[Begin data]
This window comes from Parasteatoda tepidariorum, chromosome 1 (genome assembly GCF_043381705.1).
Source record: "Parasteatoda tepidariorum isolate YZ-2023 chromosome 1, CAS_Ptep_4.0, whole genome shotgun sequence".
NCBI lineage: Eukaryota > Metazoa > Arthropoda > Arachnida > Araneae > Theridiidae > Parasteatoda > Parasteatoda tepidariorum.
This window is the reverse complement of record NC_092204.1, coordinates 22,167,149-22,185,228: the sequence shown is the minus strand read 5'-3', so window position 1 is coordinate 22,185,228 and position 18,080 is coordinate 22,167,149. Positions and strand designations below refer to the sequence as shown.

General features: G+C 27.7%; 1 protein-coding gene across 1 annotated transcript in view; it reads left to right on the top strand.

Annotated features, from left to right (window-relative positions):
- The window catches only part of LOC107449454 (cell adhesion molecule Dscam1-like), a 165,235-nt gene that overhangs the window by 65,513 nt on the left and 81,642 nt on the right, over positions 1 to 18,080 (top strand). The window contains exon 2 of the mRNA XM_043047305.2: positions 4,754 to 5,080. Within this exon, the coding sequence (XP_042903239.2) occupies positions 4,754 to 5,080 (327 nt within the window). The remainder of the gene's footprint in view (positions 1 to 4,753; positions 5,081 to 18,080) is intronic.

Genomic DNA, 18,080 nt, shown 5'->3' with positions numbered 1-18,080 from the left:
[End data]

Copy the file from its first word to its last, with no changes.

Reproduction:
This window comes from Parasteatoda tepidariorum, chromosome 1 (genome assembly GCF_043381705.1).
Source record: "Parasteatoda tepidariorum isolate YZ-2023 chromosome 1, CAS_Ptep_4.0, whole genome shotgun sequence".
NCBI lineage: Eukaryota > Metazoa > Arthropoda > Arachnida > Araneae > Theridiidae > Parasteatoda > Parasteatoda tepidariorum.
This window is the reverse complement of record NC_092204.1, coordinates 22,167,149-22,185,228: the sequence shown is the minus strand read 5'-3', so window position 1 is coordinate 22,185,228 and position 18,080 is coordinate 22,167,149. Positions and strand designations below refer to the sequence as shown.

General features: G+C 27.7%; 1 protein-coding gene across 1 annotated transcript in view; it reads left to right on the top strand.

Annotated features, from left to right (window-relative positions):
- The window catches only part of LOC107449454 (cell adhesion molecule Dscam1-like), a 165,235-nt gene that overhangs the window by 65,513 nt on the left and 81,642 nt on the right, over positions 1 to 18,080 (top strand). The window contains exon 2 of the mRNA XM_043047305.2: positions 4,754 to 5,080. Within this exon, the coding sequence (XP_042903239.2) occupies positions 4,754 to 5,080 (327 nt within the window). The remainder of the gene's footprint in view (positions 1 to 4,753; positions 5,081 to 18,080) is intronic.

Genomic DNA, 18,080 nt, shown 5'->3' with positions numbered 1-18,080 from the left: